We attach our grief to things to give it more meaning. The plain idea of writing a message to someone who has passed away and then making sure it sinks so it can reach them is utterly absurd, but put in a cultural and emotional context it provides a necessary level of closure for the survivors. The idea of a message in a bottle is fitting not only for how death entered their lives but also it had been established as a personal connection. The Captain’s body was never found so it is a comforting idea for the crew to send a message to their Captain’s final resting place.

While others would get together at a loved one’s favorite place or gather around a gravestone, these friends and family came to the ocean to pay their respects. In the context of these particular deaths the flexibility of ritual allows for mourners to experience grief in such an individualized way. The ocean provides a physical space for the mourners to express their grief in a way that feels tangible. This instance reveals the flexibility in the structure of grieving in America.

Seeing it Coming

CNN health highlights the tragic case of Karen and Jim Garner. Jim was diagnosed three years ago with early onset Alzheimer’s disease. He was 48. Now, after having to leave his job and move home, Jim struggles through the day fighting to complete everyday tasks. The father of two laments that he is only good for doing household chores. His wife Karen agrees. As horrible as that sounds the financial, emotional, and physical burden on caregivers is excessive, especially when the caregiver is a relative.

When Jim lost his job, Karen needed to return to work full time. Despite the security of a full time job, Karen earns less than half of what Jim did. She also has not started paying for caregiving for Jim. She is currently his full time caregiver as he retains enough cognitive ability to be left alone. However, his mental state will eventually deteriorate to the point that full time care, not covered by insurance, is a necessity.  Not only is there no subsidy for Jim’s future care, there is no way to replace the loss of his financial contribution. A patient in healthy condition otherwise could live decades after diagnosis. How can a family of four living on one salary provide full time care on top of daily expenses?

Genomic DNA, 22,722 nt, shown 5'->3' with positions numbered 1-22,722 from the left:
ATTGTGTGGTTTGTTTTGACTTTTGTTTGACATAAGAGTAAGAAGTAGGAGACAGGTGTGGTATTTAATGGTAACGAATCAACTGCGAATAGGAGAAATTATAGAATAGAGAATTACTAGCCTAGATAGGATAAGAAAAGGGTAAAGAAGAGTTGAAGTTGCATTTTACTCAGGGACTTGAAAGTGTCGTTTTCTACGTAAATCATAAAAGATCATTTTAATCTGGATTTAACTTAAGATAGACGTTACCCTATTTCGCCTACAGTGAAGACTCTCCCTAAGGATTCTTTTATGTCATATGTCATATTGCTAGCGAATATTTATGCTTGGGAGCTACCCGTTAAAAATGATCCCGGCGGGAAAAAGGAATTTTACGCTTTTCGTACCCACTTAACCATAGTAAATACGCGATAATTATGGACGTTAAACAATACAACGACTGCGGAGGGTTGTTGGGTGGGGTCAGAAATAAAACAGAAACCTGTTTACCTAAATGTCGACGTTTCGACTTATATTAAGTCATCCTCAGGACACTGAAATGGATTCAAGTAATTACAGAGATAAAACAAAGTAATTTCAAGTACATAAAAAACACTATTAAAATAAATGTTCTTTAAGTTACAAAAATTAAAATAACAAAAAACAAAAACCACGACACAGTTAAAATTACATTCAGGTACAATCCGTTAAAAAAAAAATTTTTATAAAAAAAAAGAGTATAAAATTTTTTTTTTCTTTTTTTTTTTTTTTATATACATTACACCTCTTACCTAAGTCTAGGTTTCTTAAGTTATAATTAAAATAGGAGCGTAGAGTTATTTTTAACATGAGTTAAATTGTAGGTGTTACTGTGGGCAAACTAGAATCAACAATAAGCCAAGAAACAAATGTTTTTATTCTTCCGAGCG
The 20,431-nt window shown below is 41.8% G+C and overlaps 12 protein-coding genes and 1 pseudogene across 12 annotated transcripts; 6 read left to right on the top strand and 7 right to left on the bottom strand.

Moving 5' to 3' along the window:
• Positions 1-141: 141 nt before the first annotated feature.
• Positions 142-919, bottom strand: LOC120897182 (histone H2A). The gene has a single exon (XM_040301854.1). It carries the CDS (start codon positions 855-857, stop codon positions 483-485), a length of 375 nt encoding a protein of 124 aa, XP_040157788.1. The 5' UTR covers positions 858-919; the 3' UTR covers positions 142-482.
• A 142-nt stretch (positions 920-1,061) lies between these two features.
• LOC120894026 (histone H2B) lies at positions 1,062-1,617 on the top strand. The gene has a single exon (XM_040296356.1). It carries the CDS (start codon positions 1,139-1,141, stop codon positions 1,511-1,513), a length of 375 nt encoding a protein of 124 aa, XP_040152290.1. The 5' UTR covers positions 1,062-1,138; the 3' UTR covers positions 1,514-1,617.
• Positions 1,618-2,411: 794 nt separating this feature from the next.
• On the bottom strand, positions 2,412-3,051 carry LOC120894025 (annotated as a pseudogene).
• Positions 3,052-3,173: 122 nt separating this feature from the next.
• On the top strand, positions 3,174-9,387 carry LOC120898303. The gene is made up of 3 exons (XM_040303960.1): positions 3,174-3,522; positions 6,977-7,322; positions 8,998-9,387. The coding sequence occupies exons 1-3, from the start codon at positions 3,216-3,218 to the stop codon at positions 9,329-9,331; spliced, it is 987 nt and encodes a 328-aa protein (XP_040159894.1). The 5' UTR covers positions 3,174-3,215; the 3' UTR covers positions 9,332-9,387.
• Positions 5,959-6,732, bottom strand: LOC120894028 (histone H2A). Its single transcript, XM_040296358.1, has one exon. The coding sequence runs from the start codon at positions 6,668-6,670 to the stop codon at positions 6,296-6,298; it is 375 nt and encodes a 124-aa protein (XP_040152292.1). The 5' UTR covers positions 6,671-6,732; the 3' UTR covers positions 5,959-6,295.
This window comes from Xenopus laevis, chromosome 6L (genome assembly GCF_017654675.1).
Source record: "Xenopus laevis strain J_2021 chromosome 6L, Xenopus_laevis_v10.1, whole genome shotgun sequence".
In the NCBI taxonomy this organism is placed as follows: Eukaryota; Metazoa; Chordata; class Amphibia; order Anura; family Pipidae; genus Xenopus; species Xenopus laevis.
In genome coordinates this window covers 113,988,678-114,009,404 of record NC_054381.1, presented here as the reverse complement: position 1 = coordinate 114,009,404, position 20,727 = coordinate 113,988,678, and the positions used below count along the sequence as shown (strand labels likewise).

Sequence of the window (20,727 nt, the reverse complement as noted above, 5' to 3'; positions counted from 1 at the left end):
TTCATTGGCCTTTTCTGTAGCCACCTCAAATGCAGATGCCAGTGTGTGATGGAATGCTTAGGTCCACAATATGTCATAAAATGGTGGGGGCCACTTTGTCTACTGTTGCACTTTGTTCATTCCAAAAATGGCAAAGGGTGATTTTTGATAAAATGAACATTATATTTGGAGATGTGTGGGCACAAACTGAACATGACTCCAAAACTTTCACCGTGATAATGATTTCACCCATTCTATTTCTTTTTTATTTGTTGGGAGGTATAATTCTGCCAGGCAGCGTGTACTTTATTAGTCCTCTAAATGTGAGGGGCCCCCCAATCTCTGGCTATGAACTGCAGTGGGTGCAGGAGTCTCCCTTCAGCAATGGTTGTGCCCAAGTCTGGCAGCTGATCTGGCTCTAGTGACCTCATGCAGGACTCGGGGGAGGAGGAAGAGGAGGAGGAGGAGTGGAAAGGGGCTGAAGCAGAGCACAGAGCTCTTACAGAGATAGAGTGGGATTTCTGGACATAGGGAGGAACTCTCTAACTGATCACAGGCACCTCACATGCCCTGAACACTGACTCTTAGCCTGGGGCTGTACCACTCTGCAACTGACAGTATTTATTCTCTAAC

Caregiving is also extremely emotionally taxing. As each day progresses, so does the disease. For the caregiver, and in Karen’s situation, the spouse, it is horrific to watch the daily deterioration of your loved one. Karen laments that her children ages 9 and 12 will never know the great father Jim was. Jim is also increasingly distant with the children. While physically he is there, his wife and children may have already emotionally lost him. It is difficult for Karen face Jim’s impending deterioration and death, but the emotional burden has clipped her once optimistic attitude into one that would rather the family just got it over with quickly.

Once Jim deteriorates enough, he will require full time physical care. These burdens often fall on spouses and children who give care after the hired help has left. Here are some caregiver burden statistics:

This problem of caring for patients with Alzheimer’s and dementia will only get worse. With an increasing and aging population, these diseases are expected to affect 115 million people by 2050 and the costs for patients in the US alone will rise to $1.2 trillion. How can we care for our ailing population AND their caregivers? Are we in fact creating a new emotionally and financially ailing population of caregivers?